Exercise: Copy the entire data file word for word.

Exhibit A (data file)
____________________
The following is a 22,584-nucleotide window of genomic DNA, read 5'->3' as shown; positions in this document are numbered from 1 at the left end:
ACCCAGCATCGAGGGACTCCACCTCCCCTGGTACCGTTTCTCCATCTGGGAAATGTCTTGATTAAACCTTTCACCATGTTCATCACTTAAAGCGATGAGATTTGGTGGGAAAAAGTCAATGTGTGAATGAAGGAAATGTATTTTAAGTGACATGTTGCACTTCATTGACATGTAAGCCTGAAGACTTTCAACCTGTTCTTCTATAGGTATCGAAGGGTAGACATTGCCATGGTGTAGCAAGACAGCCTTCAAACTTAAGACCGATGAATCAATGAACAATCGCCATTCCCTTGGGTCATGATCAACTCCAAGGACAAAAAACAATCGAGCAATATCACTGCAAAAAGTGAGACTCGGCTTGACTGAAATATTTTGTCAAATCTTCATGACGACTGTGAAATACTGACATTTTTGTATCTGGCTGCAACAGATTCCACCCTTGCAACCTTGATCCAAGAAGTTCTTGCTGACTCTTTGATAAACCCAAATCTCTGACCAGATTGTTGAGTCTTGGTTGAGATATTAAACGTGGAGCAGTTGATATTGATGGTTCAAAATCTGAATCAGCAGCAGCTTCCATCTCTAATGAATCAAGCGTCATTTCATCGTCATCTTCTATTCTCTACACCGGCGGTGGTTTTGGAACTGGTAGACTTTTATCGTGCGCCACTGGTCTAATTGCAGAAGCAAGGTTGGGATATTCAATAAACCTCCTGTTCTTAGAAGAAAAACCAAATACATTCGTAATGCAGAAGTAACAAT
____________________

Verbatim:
The following is a 22,584-nucleotide window of genomic DNA, read 5'->3' as shown; positions in this document are numbered from 1 at the left end:
ACCCAGCATCGAGGGACTCCACCTCCCCTGGTACCGTTTCTCCATCTGGGAAATGTCTTGATTAAACCTTTCACCATGTTCATCACTTAAAGCGATGAGATTTGGTGGGAAAAAGTCAATGTGTGAATGAAGGAAATGTATTTTAAGTGACATGTTGCACTTCATTGACATGTAAGCCTGAAGACTTTCAACCTGTTCTTCTATAGGTATCGAAGGGTAGACATTGCCATGGTGTAGCAAGACAGCCTTCAAACTTAAGACCGATGAATCAATGAACAATCGCCATTCCCTTGGGTCATGATCAACTCCAAGGACAAAAAACAATCGAGCAATATCACTGCAAAAAGTGAGACTCGGCTTGACTGAAATATTTTGTCAAATCTTCATGACGACTGTGAAATACTGACATTTTTGTATCTGGCTGCAACAGATTCCACCCTTGCAACCTTGATCCAAGAAGTTCTTGCTGACTCTTTGATAAACCCAAATCTCTGACCAGATTGTTGAGTCTTGGTTGAGATATTAAACGTGGAGCAGTTGATATTGATGGTTCAAAATCTGAATCAGCAGCAGCTTCCATCTCTAATGAATCAAGCGTCATTTCATCGTCATCTTCTATTCTCTACACCGGCGGTGGTTTTGGAACTGGTAGACTTTTATCGTGCGCCACTGGTCTAATTGCAGAAGCAAGGTTGGGATATTCAATAAACCTCCTGTTCTTAGAAGAAAAACCAAATACATTCGTAATGCAGAAGTAACAAT